DOI link for Introduction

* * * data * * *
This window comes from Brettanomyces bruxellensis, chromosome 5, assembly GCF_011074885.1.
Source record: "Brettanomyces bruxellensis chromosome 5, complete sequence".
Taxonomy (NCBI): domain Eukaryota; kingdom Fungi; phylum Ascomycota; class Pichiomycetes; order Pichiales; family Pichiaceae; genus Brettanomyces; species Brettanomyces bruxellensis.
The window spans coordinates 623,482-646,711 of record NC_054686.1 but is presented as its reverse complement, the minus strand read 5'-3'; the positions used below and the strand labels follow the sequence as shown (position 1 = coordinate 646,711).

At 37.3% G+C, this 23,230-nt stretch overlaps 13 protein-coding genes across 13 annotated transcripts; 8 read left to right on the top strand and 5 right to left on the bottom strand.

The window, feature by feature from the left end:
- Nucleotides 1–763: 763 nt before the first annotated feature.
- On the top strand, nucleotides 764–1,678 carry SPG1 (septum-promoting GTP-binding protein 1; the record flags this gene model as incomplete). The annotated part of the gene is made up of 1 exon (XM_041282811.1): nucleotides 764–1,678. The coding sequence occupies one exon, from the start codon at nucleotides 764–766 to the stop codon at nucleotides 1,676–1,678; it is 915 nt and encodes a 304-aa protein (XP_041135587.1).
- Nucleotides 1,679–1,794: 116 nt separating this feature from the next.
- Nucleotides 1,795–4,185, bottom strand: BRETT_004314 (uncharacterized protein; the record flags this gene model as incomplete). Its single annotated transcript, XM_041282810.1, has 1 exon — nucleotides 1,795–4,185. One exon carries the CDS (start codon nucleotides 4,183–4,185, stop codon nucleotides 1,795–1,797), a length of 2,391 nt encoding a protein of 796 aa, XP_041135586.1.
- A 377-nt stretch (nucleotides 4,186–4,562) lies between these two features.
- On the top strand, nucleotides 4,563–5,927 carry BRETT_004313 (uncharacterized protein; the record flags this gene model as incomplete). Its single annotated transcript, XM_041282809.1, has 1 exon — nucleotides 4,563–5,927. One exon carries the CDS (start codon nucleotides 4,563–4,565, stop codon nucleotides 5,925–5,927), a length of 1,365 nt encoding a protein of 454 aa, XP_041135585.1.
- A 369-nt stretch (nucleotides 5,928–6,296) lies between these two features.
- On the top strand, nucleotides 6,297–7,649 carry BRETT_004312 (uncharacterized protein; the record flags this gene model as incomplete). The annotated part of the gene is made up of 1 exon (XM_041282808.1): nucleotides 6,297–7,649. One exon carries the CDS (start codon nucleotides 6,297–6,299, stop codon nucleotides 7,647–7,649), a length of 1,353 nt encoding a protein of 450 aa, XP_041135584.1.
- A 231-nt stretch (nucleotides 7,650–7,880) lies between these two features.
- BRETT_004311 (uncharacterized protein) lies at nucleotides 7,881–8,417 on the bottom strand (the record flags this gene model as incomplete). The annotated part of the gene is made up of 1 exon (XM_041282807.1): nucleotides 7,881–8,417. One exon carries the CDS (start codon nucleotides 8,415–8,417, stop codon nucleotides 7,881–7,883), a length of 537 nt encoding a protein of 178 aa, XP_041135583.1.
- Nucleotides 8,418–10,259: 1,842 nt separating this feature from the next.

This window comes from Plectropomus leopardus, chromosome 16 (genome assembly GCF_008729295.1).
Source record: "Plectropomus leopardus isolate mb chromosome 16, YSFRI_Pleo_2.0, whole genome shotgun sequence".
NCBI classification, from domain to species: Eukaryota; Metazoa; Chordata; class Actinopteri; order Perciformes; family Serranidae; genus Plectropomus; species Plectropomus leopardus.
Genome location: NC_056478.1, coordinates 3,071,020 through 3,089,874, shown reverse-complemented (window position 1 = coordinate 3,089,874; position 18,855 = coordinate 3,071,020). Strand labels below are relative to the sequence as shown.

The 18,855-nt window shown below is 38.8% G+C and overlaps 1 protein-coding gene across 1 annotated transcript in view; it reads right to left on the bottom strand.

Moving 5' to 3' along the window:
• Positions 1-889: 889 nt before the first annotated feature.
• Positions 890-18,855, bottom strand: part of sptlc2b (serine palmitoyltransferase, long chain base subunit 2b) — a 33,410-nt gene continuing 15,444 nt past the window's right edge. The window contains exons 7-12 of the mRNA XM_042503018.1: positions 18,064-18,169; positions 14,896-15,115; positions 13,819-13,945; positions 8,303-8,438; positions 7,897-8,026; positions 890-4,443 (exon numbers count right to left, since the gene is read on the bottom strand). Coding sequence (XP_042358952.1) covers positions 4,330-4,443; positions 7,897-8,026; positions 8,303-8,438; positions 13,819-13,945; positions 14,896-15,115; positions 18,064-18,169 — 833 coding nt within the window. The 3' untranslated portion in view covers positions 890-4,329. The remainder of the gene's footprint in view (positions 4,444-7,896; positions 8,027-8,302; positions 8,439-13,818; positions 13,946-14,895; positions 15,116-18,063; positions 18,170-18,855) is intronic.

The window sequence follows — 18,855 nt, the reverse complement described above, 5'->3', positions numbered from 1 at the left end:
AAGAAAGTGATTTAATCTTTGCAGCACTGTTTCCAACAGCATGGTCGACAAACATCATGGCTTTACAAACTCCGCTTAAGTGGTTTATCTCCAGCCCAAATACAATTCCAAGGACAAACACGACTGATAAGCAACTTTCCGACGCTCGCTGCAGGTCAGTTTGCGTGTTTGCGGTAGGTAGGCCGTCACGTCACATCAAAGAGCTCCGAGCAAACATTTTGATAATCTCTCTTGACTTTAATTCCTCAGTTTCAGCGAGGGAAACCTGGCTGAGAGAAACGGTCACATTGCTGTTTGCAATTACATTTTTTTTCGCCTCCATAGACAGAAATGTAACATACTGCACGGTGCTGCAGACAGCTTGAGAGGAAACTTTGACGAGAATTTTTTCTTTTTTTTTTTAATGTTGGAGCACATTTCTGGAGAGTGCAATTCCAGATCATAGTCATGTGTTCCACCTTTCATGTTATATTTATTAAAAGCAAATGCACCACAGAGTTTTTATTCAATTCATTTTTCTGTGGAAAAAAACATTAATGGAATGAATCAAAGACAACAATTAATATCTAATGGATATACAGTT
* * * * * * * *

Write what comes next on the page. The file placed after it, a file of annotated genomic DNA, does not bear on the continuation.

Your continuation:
The basic goal of this book is to examine the historical framing of the ‘China Model’ discourse compared with perceptions of the broader East Asian and Western trajectories. It proceeds from two angles. First, we seek to problematise the historical basis of what many in the advanced “First World“, particularly in America, used to see as their superior model of governance. Second, we posit that the China Model as a possible alternative to Western neoliberalism is similarly problematic upon re-examining that model's historical record. In the final analysis, the current enthusiasm in some quarters of the international media about the China Model may have nothing to do with China per se but more to do with the decline of self-celebrated models that are in and of themselves ideal-typical abstractions rather than historically grounded entities. Similarly, triumphant portrayals of Chinese exceptionalism by China-based scholars have been predicated on a troubled Mao-era legacy, the implications of which remain unclear for understanding the increasingly fragmented and globally involved Chinese political economy today.